regulatory guidance Archives - European Industrial Pharmacists Group (EIPG)

EMA’s pilot scheme for academic and non-profit development of ATMPs


by Giuliana Miglierini Advanced therapy medicinal products (ATMPs) are often developed by academic and non-profit organisations, because of their high level expertise in the biotechnological techniques that underpin many new therapeutic approaches. On the other hand, these organisations often lack Read more

Lessons learnt to transition from Horizon 2020 to the new FP10


by Giuliana Miglierini The European Commission published the ex post evaluation of Horizon 2020 (H2020), the FP8 framework programme for research and innovation (R&I) run in years 2014-2020. The report identifies several areas of possible improvement, which may be taken into Read more

Approvals and flops in drug development in 2023


by Giuliana Miglierini Approvals and flops in drug development in 2023 The European Medicines Agency published its annual highlights, showing 77 medicines were recommended for marketing authorisation, and just 3 received a negative opinion (withdrawals were 19). In 2023 some highly expected Read more

The current status of the transition to the MDR and IVDR regulations

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by Giuliana Miglierini

As the term to apply for the certification of medical devices and in vitro diagnostics according to regulation 607/2023 approaches (24 May 2024), new data have been published by the European Commission on the current status of the procedures. The critical goal for all the stakeholders involved in reaching compliance with the new rules in time is to avoid the risk of seeing many products excluded from the market.

The last release of the Notified Bodies Survey on certifications and applications run under the DG SANTE’ Framework contract reports data from notified bodies (NBs) designated under MDR/ IVDR until 30 June 2023.

The Medical Devices Coordination Group (MDCG) also updated its position paperNotice to manufacturers and notified bodies to ensure timely compliance with MDR and IVDR requirements”.

The Notified Bodies Survey on certifications and applications

The Notified Bodies Survey was launched by the European Commission in December 2022 and will close in December 2025. All the 39 notified bodies included in its last release responded to the survey. The majority of them (29) are designated only under the MDR, 9 both under the MDR and IVDR and just 1 only under the IVDR.

Data for medical devices show that there are currently 22.793 total valid certificates referred to Directive 93/42/EEC (MDD) or Directive 90/385/EEC (AIMDD, on active implantable devices). The great majority of them (17.045) will expire during 2024. As for 30 June 2023, there were 13.177 applications filed to comply to the new MDR (+22% compared to October 2022), and 3.899 issued certificates (+32%).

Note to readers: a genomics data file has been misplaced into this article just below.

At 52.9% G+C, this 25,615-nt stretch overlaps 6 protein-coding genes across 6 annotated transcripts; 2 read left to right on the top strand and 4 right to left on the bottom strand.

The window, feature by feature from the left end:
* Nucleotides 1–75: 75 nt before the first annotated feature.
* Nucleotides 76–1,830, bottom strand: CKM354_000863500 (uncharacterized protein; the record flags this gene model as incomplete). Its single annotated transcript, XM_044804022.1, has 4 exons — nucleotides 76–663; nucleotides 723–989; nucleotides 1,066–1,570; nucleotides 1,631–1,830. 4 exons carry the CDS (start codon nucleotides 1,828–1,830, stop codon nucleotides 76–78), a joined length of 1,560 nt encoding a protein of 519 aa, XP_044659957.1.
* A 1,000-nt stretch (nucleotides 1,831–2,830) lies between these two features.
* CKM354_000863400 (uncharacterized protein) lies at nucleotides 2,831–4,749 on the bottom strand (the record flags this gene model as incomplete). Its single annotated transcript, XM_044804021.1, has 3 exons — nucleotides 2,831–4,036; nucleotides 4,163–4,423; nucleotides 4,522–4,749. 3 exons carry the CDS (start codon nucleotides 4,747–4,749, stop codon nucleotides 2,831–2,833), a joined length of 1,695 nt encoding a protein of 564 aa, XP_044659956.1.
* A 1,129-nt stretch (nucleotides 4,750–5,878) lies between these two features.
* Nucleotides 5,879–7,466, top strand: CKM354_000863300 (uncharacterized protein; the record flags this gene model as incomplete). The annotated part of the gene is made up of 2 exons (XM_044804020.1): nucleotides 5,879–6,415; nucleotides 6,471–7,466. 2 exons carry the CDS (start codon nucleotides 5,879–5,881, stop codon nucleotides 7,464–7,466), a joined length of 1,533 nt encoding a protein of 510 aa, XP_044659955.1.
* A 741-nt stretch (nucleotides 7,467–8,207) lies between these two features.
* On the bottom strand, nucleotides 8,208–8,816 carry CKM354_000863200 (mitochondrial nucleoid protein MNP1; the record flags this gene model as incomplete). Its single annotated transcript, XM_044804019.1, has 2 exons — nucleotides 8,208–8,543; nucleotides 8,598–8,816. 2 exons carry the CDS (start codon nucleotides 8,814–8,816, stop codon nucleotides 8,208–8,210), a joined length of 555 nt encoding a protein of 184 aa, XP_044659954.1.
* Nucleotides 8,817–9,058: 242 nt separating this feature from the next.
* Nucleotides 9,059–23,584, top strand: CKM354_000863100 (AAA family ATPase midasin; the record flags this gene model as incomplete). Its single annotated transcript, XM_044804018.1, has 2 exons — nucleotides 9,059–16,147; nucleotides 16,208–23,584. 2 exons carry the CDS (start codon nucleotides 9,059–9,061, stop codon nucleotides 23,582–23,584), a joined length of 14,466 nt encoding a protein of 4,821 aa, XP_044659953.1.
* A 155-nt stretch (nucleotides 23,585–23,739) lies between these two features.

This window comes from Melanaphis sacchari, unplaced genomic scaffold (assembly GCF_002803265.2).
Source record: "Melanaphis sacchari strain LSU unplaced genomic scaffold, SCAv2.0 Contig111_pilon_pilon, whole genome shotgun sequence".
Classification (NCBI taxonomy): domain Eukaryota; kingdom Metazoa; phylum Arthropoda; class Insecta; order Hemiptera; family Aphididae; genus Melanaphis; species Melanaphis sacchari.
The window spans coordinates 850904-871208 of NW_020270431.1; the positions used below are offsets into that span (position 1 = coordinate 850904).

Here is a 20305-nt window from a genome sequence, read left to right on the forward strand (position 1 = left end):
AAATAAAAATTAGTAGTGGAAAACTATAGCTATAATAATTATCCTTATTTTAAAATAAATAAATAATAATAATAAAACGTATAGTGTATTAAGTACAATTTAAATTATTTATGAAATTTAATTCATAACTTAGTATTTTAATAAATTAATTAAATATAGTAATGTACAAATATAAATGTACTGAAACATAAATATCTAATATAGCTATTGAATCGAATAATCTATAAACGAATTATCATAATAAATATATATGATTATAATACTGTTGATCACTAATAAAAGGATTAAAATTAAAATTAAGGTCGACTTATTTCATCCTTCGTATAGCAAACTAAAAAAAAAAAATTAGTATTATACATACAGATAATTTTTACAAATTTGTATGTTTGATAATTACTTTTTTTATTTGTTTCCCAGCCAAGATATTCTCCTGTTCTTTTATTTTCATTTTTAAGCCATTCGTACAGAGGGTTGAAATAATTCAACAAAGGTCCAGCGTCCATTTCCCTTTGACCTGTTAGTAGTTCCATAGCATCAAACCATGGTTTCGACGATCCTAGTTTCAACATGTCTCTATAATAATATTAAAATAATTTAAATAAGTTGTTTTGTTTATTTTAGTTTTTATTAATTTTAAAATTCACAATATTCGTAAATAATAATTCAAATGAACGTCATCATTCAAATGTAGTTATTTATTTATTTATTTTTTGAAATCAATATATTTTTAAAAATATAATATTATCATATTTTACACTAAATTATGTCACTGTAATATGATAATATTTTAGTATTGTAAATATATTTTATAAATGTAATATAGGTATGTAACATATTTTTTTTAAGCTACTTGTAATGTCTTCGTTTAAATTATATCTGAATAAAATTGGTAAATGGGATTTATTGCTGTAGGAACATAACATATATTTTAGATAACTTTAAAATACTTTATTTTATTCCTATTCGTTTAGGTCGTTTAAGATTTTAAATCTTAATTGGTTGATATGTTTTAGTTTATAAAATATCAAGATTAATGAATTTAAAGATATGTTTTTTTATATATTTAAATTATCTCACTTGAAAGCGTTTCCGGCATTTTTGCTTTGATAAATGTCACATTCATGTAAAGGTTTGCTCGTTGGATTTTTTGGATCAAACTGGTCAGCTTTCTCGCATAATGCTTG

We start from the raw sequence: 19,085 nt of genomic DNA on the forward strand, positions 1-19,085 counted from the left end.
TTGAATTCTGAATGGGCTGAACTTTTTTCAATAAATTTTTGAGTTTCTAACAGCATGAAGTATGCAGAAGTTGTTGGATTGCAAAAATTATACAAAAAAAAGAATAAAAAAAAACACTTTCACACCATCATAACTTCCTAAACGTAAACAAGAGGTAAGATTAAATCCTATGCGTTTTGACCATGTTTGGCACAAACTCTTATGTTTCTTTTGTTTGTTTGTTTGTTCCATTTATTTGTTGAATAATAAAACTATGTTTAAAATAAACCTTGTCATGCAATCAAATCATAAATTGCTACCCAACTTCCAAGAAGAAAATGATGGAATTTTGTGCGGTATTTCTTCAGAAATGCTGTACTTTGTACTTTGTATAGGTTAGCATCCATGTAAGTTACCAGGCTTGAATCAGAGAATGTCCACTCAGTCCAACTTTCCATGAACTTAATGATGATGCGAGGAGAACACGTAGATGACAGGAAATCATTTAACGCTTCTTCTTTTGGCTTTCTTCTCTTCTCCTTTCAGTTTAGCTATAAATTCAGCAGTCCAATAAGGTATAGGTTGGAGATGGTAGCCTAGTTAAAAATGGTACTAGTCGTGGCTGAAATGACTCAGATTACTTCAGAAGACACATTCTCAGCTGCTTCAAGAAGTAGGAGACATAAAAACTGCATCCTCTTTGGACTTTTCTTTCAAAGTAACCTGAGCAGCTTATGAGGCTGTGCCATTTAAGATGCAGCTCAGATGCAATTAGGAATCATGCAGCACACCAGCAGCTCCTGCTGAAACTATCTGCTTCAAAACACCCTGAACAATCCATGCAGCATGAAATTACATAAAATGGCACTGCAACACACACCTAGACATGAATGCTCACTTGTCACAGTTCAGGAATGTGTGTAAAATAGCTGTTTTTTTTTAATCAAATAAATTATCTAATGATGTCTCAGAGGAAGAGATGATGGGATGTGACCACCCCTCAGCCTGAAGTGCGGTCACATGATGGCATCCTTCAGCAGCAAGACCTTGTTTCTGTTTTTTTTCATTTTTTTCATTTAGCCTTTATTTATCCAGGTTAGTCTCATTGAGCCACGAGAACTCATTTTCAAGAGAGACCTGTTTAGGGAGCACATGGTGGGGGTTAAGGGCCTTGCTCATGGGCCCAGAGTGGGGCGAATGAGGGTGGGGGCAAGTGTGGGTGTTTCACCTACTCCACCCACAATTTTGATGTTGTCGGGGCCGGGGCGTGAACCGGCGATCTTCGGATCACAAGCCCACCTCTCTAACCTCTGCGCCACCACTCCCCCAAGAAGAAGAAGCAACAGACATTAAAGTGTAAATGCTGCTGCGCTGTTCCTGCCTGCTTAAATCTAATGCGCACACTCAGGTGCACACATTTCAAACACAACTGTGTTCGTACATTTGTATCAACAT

The great part of both applications and certificates refer to devices that need to meet requirements listed in Annex IX (classes I&III and II). Many of the applications and certificates refer to the Quality Management System (QMS, 9.071 and 2.682 respectively), while product ap-plications and certificates were respectively 4.106 and 1.217. A small part of the applications (388) refers to devices incorporating a medicinal substance, thus requiring the activation of the consultation procedure with pharma regulatory authorities (57 issued certificates). The survey also indicates it takes a mean of one to three months to reach signature of the written agreement for applications filed for changes of already MDR issued certificates.

The main reasons for the refusal of the certification include the fact the application is outside the scope of the NB’s designation (47%) or is incomplete (27%). To this instance, the percentage of submissions with a completeness rate > 50% is still low (21% in June 2023, vs 31% in October 2022). The survey also indicates it takes a longer time to obtain MDR QMS + product certificates (13-18 months for 40% of NBs), compared to just the QMS certificate (6-12 months for 45% of NBs).

As for products with no intended medical purpose that fall under the scope of the MDR, the collected data show an increase of the requests to sign a written agreement for a conformity assessment procedure of an Annex XVI product. This trend is expected to continue further in 2024, as well as the estimated transit of MDD certificates for Annex XVI products to the MDR without maintaining the medical purpose for the covered devices.

As for certification applications in accordance with Annex VII section 4.3 of MDR (Application review and contract), the survey reports a total of 15.530 applications and 9.422 signed written agreements (+28% vs the results of the survey closed on 31 March 2023).

The situation for vitro diagnostics

The survey run in October 2022 showed a total of 1.551 valid IVDD certificates. In this case too, the great part of certificates will expire in 2024 (482) and 2025 (866).

The trend of applications and certificates is similar to that of medical devices, with a total of 1.155 applications received as for June 2023 (+22% compared to March 2023) and 500 granted certificates (+51%). Again, the great majority refers to products following Annex IX requirements.

As for class D devices (i.e. IVDs aimed to detect or exposed to transmissible agents which are life-threatening or have a high risk of propagation), the survey reports a total of 231 applications received by June 2023, and 62 certificates. Incomplete applications are again the main reason for refusal of certification. Times required to reach certification are also similar to those seen for medical devices.